You definitely need the wisdom of this article if any of these statements apply to you:

  • You failed music appreciation in junior high school.

  • You don't know the difference between a flute and a piccolo (you heathen!).

  • You think that "classical" music is anything composed before 1972 ("Stairway to Heaven" - now that's classic).

Even if all three of those statements apply to you, take heart: Learning about classical music is not as boring or difficult as you might imagine it to be. In fact, without realizing it, you're probably already familiar with many classical songs because they're everywhere - at the dentist office, in car commercials on TV, accompanying your favorite Bugs Bunny cartoon. Your cell phone may even play Beethoven's "Fur Elise" when it rings.

We're going to teach you the basics about classical music partly because we figured that a bum like you could use some breeding, but mostly because unlike listening to Eminem, listening to classical music can be a beautiful, powerful, and emotionally rewarding experience. And if those aren't good enough reasons for you to stick around for the lesson, becoming a classical music buff will make you a foolproof babe magnet.

Now, onto the world of Stravinsky, Mozart, and Beethoven. (By the end of this SYW they'll be Igor, Wolfie, and Lud-Master V. to you.)

(By the way, we have tons of music for you to listen to, but you'll need to download Real Audio Player or some other audio listening program. Don't panic though -- Real Audio is free).


The Middle Ages: The Birth of Classical Music

Classical music wasn't always about violins and conductors. In fact, a bunch of monks and a man named Pope Gregory I are credited for starting it all. Singing had been going on for centuries before Pope Gregory came along, but he was the first to come up with the idea of writing music down…and sheet music was born.

Gregory gave each note that he could come up with (four in total) a corresponding letter: A through D. We still use these notes today, but E, F, G, and all the half notes between each note on the scale have been added since Gregory's time.

Soon, monks started writing and singing songs using Gregory's rules. These simple, yet meandering melodies were called Gregorian Chants. If you listen to them, they really sound like a bunch of monks singing in a monastery - spiritual, calming…and just a little soporific.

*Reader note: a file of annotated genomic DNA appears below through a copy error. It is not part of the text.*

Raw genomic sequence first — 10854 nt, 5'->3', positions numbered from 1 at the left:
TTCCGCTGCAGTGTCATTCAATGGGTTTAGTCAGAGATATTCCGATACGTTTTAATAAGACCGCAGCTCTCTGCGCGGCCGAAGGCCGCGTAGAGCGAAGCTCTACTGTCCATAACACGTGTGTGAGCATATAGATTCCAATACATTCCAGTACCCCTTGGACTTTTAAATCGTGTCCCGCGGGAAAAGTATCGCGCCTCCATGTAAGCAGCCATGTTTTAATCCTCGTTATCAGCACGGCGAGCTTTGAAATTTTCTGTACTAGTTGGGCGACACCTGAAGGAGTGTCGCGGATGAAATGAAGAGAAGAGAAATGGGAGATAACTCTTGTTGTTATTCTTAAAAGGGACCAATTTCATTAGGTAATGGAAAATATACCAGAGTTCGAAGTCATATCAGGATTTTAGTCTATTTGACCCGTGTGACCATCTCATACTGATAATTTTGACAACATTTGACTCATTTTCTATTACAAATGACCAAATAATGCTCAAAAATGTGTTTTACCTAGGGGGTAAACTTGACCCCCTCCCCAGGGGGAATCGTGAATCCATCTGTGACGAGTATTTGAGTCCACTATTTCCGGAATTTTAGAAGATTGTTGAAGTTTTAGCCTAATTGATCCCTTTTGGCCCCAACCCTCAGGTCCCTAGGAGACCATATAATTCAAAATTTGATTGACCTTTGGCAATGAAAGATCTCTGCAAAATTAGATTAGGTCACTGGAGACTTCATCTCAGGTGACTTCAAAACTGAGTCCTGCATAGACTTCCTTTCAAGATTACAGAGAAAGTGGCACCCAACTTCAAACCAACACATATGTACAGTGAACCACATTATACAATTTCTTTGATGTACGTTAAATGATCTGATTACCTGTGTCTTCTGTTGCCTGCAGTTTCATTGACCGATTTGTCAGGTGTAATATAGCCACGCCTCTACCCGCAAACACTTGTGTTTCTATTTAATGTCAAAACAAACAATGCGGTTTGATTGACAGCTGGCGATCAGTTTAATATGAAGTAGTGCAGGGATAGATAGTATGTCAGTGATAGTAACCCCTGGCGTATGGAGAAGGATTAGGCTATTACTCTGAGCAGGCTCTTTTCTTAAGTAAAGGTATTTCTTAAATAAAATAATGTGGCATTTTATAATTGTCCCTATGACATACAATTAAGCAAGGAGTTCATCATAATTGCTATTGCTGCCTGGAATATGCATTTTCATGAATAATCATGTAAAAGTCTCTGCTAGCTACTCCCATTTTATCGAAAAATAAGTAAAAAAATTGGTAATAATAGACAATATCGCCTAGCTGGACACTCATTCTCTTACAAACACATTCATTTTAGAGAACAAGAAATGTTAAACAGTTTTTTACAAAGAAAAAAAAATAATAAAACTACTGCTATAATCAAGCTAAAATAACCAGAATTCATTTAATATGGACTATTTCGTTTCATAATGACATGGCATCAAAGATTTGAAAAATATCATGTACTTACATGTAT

A few years later, a monk named Guido of Arezzo decided that writing A, B, C, and D was too babyish. He invented the music notations do, re, mi, fa, so, la, and ti, and drew them as notes on a staff. Notes and staffs are now a lot more complicated than when Guido first came up with them, but he can certainly be credited as being the first.

The Renaissance: Madrigals and Operas

During an age when visual art and religious beliefs were being reborn, music was not about to be left out. Madrigals, a form of vocal music that incorporated at least three voices (but often more), was created and quickly became popular. Madrigals involved being a team player, sounding beautiful and harmonic, and a fun technique called madrigalism. An example of madrigalism: when singers came across the word "happy" in their lyrics, they would sing that note happily. Or if they were singing about running down a hill, the notes would also descend.

Italian composer Claudio Monteverdi came up with the idea of adding musical accompaniment to madrigals. He also decided to make music more dramatic by inventing opera. If learning about opera interests you, we have thoughtfully written another article entitled, "SYW Learn About Opera?"

The Baroque Era

Around the late 1600s, it was fashionable for the royalty and rich households to employ a composer (sort of like a maid or a chauffeur). Composers also resided in churches and wrote music for mass. So writing music wasn't a hobby for composers like Vivaldi, Handel, and Bach - it was a high-pressure job. And they were the best at it, each creating hundreds of pieces that are still played and cherished today (along with hundreds of others that are lost forever because composers wrote and performed their music so casually).

The Classical Period

The classical period, which lasted from the mid-1700s to early 1800s, yielded some of the most popular composers in history. Classical music really became popular during this time, and everyone waited anxiously as composers, who were like 19th century Britney Spearses, came out with new concertos, sonatas, and symphonies. There were many one-hit wonders, but composers like Haydn, Mozart, Beethoven, Schubert, and Mendelssohn rose to the top and stayed there. They defined classical music at the time.

The Romantic Era

During the romantic era (early to mid-1800s), music took a turn for the highly emotional and poetically personal. Structure, though still important, was second to expressing oneself freely. A beautiful sunset or a lovely member of the opposite sex would send a composer running for his quill pen. Berlioz, Chopin, Brahms, Liszt, and Strauss are just some of the romantic greats.

Nationalism in Classical Music

Prior to the mid-1800s, composers typically went to Vienna, Austria -the Mecca of classical music-to become great. But then it became fashionable to just stay home and compose music from there, instead. Composers like Dvorak, Tchaikovsky, Rachmaninoff, and others made up songs that had a bit of hometown flavor, and this style of incorporating your country's folk music into classical music was a hit, lasting until the beginning of the 20th century.

Twentieth-Century Classical Music

When a new century dawned, composers like Debussy, Stravinsky, Prokofiev, and Gershwin changed all the rules again by making their music very "visual." Their pieces were like musical movies. Disney took advantage of this fact and incorporated several twentieth-century pieces into Fantasia.